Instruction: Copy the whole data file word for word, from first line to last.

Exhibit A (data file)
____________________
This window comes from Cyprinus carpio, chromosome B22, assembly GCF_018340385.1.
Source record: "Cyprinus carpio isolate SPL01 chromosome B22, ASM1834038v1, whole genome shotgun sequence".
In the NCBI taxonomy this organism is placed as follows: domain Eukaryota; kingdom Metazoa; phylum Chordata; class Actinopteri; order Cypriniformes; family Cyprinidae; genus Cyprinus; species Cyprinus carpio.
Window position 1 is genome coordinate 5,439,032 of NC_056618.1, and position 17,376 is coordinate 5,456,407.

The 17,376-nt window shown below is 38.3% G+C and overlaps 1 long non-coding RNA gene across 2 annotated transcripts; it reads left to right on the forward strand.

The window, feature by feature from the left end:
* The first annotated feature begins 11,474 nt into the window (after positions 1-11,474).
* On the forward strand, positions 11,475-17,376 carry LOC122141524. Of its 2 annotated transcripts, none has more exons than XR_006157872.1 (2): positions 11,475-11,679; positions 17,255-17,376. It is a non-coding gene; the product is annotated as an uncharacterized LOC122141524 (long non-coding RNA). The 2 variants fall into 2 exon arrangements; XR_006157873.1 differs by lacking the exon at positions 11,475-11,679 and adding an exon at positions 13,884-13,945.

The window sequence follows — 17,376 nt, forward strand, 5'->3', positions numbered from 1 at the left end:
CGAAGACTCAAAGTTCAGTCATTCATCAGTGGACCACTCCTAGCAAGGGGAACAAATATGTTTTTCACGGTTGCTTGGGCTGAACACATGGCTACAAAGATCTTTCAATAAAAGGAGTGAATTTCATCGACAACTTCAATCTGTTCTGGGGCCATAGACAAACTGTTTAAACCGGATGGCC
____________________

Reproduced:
This window comes from Cyprinus carpio, chromosome B22, assembly GCF_018340385.1.
Source record: "Cyprinus carpio isolate SPL01 chromosome B22, ASM1834038v1, whole genome shotgun sequence".
In the NCBI taxonomy this organism is placed as follows: domain Eukaryota; kingdom Metazoa; phylum Chordata; class Actinopteri; order Cypriniformes; family Cyprinidae; genus Cyprinus; species Cyprinus carpio.
Window position 1 is genome coordinate 5,439,032 of NC_056618.1, and position 17,376 is coordinate 5,456,407.

The 17,376-nt window shown below is 38.3% G+C and overlaps 1 long non-coding RNA gene across 2 annotated transcripts; it reads left to right on the forward strand.

The window, feature by feature from the left end:
* The first annotated feature begins 11,474 nt into the window (after positions 1-11,474).
* On the forward strand, positions 11,475-17,376 carry LOC122141524. Of its 2 annotated transcripts, none has more exons than XR_006157872.1 (2): positions 11,475-11,679; positions 17,255-17,376. It is a non-coding gene; the product is annotated as an uncharacterized LOC122141524 (long non-coding RNA). The 2 variants fall into 2 exon arrangements; XR_006157873.1 differs by lacking the exon at positions 11,475-11,679 and adding an exon at positions 13,884-13,945.

The window sequence follows — 17,376 nt, forward strand, 5'->3', positions numbered from 1 at the left end:
CGAAGACTCAAAGTTCAGTCATTCATCAGTGGACCACTCCTAGCAAGGGGAACAAATATGTTTTTCACGGTTGCTTGGGCTGAACACATGGCTACAAAGATCTTTCAATAAAAGGAGTGAATTTCATCGACAACTTCAATCTGTTCTGGGGCCATAGACAAACTGTTTAAACCGGATGGCC